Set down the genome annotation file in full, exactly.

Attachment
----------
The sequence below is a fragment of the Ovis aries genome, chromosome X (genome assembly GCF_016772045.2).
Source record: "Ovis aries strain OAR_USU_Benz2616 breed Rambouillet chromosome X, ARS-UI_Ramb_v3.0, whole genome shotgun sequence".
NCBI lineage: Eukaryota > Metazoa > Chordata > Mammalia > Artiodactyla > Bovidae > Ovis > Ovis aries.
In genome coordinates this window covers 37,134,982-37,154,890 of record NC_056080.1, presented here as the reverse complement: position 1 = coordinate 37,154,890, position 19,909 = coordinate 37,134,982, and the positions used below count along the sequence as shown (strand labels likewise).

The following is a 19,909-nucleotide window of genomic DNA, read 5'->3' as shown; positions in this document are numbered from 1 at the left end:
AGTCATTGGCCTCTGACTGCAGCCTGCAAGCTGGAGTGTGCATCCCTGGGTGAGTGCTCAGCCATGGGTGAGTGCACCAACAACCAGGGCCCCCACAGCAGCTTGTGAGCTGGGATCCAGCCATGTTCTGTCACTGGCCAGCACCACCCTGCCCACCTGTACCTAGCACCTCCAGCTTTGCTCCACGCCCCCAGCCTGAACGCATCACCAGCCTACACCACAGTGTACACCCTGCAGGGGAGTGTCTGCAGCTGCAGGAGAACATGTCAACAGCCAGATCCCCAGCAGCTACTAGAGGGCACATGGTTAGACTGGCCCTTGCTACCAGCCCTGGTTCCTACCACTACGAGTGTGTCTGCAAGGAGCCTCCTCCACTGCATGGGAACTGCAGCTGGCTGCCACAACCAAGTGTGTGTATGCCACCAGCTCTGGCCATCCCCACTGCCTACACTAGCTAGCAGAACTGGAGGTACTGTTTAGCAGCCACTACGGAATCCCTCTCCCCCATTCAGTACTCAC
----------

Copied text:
The sequence below is a fragment of the Ovis aries genome, chromosome X (genome assembly GCF_016772045.2).
Source record: "Ovis aries strain OAR_USU_Benz2616 breed Rambouillet chromosome X, ARS-UI_Ramb_v3.0, whole genome shotgun sequence".
NCBI lineage: Eukaryota > Metazoa > Chordata > Mammalia > Artiodactyla > Bovidae > Ovis > Ovis aries.
In genome coordinates this window covers 37,134,982-37,154,890 of record NC_056080.1, presented here as the reverse complement: position 1 = coordinate 37,154,890, position 19,909 = coordinate 37,134,982, and the positions used below count along the sequence as shown (strand labels likewise).

The following is a 19,909-nucleotide window of genomic DNA, read 5'->3' as shown; positions in this document are numbered from 1 at the left end:
AGTCATTGGCCTCTGACTGCAGCCTGCAAGCTGGAGTGTGCATCCCTGGGTGAGTGCTCAGCCATGGGTGAGTGCACCAACAACCAGGGCCCCCACAGCAGCTTGTGAGCTGGGATCCAGCCATGTTCTGTCACTGGCCAGCACCACCCTGCCCACCTGTACCTAGCACCTCCAGCTTTGCTCCACGCCCCCAGCCTGAACGCATCACCAGCCTACACCACAGTGTACACCCTGCAGGGGAGTGTCTGCAGCTGCAGGAGAACATGTCAACAGCCAGATCCCCAGCAGCTACTAGAGGGCACATGGTTAGACTGGCCCTTGCTACCAGCCCTGGTTCCTACCACTACGAGTGTGTCTGCAAGGAGCCTCCTCCACTGCATGGGAACTGCAGCTGGCTGCCACAACCAAGTGTGTGTATGCCACCAGCTCTGGCCATCCCCACTGCCTACACTAGCTAGCAGAACTGGAGGTACTGTTTAGCAGCCACTACGGAATCCCTCTCCCCCATTCAGTACTCAC